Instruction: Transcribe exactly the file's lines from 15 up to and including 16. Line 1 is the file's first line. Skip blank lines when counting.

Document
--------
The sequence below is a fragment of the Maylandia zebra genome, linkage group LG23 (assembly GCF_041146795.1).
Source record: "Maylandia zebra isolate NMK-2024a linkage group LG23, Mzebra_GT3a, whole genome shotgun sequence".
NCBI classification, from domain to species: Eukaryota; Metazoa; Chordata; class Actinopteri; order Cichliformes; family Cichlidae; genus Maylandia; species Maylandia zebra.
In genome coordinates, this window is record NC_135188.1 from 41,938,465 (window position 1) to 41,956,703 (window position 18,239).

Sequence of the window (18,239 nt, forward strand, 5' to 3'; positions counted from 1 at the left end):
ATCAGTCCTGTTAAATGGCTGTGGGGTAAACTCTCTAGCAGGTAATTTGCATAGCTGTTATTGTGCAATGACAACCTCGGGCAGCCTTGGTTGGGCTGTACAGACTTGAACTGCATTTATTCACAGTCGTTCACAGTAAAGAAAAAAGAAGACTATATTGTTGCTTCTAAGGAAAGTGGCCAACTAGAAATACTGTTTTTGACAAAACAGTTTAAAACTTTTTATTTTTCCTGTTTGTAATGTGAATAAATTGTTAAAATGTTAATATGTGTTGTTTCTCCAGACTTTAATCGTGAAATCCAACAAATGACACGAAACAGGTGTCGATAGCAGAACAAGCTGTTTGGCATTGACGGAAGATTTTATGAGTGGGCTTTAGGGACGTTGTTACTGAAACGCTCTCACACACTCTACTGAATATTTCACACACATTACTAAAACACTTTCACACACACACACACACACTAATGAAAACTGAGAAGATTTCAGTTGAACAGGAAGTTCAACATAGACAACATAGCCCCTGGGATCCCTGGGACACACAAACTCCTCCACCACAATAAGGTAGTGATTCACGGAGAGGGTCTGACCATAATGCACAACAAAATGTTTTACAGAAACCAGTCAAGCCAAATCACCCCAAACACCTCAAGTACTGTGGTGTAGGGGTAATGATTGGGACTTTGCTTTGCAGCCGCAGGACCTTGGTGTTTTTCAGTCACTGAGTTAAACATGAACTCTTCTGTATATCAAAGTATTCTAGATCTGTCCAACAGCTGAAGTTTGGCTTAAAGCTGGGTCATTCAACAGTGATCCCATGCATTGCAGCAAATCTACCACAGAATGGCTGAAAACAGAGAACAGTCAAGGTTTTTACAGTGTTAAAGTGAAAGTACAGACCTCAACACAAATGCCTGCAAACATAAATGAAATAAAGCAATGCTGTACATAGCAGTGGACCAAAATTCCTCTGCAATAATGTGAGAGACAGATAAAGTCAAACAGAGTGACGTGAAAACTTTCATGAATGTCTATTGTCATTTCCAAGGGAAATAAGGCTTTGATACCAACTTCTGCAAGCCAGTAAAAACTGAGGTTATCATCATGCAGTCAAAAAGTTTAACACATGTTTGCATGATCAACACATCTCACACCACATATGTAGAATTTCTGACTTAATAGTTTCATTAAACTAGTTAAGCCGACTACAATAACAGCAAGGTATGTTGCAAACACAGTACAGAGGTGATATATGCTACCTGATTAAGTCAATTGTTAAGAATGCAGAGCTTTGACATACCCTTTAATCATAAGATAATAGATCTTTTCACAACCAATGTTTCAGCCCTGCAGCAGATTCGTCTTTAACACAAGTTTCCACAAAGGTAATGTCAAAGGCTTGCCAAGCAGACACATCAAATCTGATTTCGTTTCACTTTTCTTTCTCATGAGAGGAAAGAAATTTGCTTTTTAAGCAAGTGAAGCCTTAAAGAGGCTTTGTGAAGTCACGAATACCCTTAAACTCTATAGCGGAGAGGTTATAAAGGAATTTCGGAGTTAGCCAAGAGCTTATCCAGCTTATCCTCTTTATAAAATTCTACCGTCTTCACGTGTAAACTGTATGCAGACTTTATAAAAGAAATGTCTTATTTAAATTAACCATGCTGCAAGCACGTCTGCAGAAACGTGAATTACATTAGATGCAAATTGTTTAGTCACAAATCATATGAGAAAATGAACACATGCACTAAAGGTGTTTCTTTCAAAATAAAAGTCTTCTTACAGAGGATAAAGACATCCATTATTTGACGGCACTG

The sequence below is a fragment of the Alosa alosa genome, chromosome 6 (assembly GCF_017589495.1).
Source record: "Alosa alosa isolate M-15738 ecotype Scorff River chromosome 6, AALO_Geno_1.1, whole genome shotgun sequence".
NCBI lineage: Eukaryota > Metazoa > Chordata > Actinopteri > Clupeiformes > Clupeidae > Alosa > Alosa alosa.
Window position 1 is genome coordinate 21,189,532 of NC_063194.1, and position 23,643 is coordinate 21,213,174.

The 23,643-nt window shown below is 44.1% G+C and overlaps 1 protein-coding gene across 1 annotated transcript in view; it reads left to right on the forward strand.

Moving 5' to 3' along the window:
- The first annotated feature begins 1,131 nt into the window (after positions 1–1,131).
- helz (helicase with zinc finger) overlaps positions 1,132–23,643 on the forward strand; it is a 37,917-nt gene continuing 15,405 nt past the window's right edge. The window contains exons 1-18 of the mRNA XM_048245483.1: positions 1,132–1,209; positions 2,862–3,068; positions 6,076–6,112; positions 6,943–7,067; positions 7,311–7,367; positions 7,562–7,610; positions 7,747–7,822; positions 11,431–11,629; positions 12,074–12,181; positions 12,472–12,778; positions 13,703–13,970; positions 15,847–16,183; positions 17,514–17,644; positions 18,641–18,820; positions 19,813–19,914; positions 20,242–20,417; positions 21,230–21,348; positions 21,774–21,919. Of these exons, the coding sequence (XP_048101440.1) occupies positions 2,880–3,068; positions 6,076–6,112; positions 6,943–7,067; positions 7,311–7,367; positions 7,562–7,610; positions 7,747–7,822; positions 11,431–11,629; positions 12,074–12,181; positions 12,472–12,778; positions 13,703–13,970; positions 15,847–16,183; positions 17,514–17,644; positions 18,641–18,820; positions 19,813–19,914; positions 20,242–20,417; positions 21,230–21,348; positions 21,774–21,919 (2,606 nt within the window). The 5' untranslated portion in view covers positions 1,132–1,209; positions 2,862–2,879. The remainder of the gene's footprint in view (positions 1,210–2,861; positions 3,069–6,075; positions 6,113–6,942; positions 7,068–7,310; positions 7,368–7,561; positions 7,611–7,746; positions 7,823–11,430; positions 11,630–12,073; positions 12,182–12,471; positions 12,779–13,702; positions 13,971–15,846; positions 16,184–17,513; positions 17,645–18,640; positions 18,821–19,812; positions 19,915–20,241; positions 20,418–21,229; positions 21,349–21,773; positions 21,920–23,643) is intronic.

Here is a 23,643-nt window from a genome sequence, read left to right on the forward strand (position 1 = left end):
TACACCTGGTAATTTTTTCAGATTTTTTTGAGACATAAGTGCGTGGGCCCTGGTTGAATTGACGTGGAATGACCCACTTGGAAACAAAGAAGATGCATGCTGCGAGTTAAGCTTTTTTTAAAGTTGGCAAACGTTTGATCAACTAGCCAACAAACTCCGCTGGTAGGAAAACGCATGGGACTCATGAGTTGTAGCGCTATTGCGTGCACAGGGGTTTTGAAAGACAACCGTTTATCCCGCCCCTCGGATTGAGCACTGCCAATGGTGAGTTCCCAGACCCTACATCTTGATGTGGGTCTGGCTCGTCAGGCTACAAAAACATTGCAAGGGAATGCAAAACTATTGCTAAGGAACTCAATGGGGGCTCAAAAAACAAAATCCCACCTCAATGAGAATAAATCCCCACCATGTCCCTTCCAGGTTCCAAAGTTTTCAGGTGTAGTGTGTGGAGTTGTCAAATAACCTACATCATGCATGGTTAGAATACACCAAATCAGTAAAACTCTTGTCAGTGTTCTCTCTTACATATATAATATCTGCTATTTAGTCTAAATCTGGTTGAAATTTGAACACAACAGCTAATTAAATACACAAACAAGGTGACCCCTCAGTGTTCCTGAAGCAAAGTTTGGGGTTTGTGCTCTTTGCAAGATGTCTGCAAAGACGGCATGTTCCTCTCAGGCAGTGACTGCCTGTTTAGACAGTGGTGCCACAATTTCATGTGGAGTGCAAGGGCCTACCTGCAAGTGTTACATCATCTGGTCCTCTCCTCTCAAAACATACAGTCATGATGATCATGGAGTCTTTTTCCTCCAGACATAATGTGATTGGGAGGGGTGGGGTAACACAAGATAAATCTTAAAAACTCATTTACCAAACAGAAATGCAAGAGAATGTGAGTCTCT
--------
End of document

Here is a 23,643-nt window from a genome sequence, read left to right on the forward strand (position 1 = left end):
TACACCTGGTAATTTTTTCAGATTTTTTTGAGACATAAGTGCGTGGGCCCTGGTTGAATTGACGTGGAATGACCCACTTGGAAACAAAGAAGATGCATGCTGCGAGTTAAGCTTTTTTTAAAGTTGGCAAACGTTTGATCAACTAGCCAACAAACTCCGCTGGTAGGAAAACGCATGGGACTCATGAGTTGTAGCGCTATTGCGTGCACAGGGGTTTTGAAAGACAACCGTTTATCCCGCCCCTCGGATTGAGCACTGCCAATGGTGAGTTCCCAGACCCTACATCTTGATGTGGGTCTGGCTCGTCAGGCTACAAAAACATTGCAAGGGAATGCAAAACTATTGCTAAGGAACTCAATGGGGGCTCAAAAAACAAAATCCCACCTCAATGAGAATAAATCCCCACCATGTCCCTTCCAGGTTCCAAAGTTTTCAGGTGTAGTGTGTGGAGTTGTCAAATAACCTACATCATGCATGGTTAGAATACACCAAATCAGTAAAACTCTTGTCAGTGTTCTCTCTTACATATATAATATCTGCTATTTAGTCTAAATCTGGTTGAAATTTGAACACAACAGCTAATTAAATACACAAACAAGGTGACCCCTCAGTGTTCCTGAAGCAAAGTTTGGGGTTTGTGCTCTTTGCAAGATGTCTGCAAAGACGGCATGTTCCTCTCAGGCAGTGACTGCCTGTTTAGACAGTGGTGCCACAATTTCATGTGGAGTGCAAGGGCCTACCTGCAAGTGTTACATCATCTGGTCCTCTCCTCTCAAAACATACAGTCATGATGATCATGGAGTCTTTTTCCTCCAGACATAATGTGATTGGGAGGGGTGGGGTAACACAAGATAAATCTTAAAAACTCATTTACCAAACAGAAATGCAAGAGAATGTGAGTCTCT